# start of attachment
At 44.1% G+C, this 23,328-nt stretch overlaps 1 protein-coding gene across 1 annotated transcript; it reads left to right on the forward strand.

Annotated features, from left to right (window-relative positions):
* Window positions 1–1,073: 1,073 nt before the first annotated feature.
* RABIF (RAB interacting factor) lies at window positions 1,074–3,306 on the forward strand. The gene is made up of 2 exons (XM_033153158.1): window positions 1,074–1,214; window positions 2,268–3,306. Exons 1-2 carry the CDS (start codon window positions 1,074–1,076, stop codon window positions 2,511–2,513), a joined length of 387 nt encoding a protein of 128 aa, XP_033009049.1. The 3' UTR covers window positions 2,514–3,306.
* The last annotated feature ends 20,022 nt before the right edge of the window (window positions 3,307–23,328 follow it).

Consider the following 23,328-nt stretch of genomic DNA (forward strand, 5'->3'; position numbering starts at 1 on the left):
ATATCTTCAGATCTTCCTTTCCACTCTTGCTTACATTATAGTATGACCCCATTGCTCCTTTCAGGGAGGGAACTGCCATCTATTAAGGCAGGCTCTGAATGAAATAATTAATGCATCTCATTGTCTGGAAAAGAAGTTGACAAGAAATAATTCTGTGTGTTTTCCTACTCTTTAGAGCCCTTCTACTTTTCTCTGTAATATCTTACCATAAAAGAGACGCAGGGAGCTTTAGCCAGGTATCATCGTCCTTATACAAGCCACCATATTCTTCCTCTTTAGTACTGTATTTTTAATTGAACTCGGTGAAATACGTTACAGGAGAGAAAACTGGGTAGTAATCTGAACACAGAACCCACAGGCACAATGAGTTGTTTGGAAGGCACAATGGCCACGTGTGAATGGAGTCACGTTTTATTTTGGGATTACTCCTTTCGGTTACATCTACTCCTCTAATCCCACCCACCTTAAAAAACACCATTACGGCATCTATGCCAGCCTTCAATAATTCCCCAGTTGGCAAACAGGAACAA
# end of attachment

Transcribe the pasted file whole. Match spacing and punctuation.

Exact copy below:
At 44.1% G+C, this 23,328-nt stretch overlaps 1 protein-coding gene across 1 annotated transcript; it reads left to right on the forward strand.

Annotated features, from left to right (window-relative positions):
* Window positions 1–1,073: 1,073 nt before the first annotated feature.
* RABIF (RAB interacting factor) lies at window positions 1,074–3,306 on the forward strand. The gene is made up of 2 exons (XM_033153158.1): window positions 1,074–1,214; window positions 2,268–3,306. Exons 1-2 carry the CDS (start codon window positions 1,074–1,076, stop codon window positions 2,511–2,513), a joined length of 387 nt encoding a protein of 128 aa, XP_033009049.1. The 3' UTR covers window positions 2,514–3,306.
* The last annotated feature ends 20,022 nt before the right edge of the window (window positions 3,307–23,328 follow it).

Consider the following 23,328-nt stretch of genomic DNA (forward strand, 5'->3'; position numbering starts at 1 on the left):
ATATCTTCAGATCTTCCTTTCCACTCTTGCTTACATTATAGTATGACCCCATTGCTCCTTTCAGGGAGGGAACTGCCATCTATTAAGGCAGGCTCTGAATGAAATAATTAATGCATCTCATTGTCTGGAAAAGAAGTTGACAAGAAATAATTCTGTGTGTTTTCCTACTCTTTAGAGCCCTTCTACTTTTCTCTGTAATATCTTACCATAAAAGAGACGCAGGGAGCTTTAGCCAGGTATCATCGTCCTTATACAAGCCACCATATTCTTCCTCTTTAGTACTGTATTTTTAATTGAACTCGGTGAAATACGTTACAGGAGAGAAAACTGGGTAGTAATCTGAACACAGAACCCACAGGCACAATGAGTTGTTTGGAAGGCACAATGGCCACGTGTGAATGGAGTCACGTTTTATTTTGGGATTACTCCTTTCGGTTACATCTACTCCTCTAATCCCACCCACCTTAAAAAACACCATTACGGCATCTATGCCAGCCTTCAATAATTCCCCAGTTGGCAAACAGGAACAA